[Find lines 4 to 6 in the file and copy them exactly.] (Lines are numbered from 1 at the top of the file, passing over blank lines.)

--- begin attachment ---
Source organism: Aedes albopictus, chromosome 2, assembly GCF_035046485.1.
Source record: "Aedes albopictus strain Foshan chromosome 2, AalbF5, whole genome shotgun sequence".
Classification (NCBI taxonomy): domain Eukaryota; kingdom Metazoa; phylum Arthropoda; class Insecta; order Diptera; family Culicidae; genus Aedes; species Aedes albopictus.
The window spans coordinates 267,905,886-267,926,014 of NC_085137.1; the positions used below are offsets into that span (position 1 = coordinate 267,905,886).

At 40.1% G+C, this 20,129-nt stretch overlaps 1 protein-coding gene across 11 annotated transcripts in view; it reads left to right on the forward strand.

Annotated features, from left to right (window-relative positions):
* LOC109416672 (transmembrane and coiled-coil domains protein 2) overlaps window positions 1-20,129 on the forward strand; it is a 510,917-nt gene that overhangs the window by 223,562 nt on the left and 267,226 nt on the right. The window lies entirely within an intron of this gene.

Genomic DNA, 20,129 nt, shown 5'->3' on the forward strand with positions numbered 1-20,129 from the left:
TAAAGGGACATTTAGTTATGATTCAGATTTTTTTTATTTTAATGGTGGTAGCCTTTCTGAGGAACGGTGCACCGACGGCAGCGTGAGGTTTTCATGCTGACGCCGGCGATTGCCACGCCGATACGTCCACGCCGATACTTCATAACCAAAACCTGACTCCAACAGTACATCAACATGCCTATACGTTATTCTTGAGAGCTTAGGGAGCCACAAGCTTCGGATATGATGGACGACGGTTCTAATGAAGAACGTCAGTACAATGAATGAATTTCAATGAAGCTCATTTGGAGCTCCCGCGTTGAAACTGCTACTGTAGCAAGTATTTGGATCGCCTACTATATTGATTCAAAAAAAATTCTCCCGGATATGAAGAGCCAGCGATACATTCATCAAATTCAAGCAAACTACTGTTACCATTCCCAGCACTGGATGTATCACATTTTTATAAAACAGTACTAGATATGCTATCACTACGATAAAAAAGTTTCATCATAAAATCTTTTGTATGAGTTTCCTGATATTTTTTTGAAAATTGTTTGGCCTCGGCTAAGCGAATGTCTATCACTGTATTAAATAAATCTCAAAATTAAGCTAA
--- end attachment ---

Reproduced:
The window spans coordinates 267,905,886-267,926,014 of NC_085137.1; the positions used below are offsets into that span (position 1 = coordinate 267,905,886).

At 40.1% G+C, this 20,129-nt stretch overlaps 1 protein-coding gene across 11 annotated transcripts in view; it reads left to right on the forward strand.

Annotated features, from left to right (window-relative positions):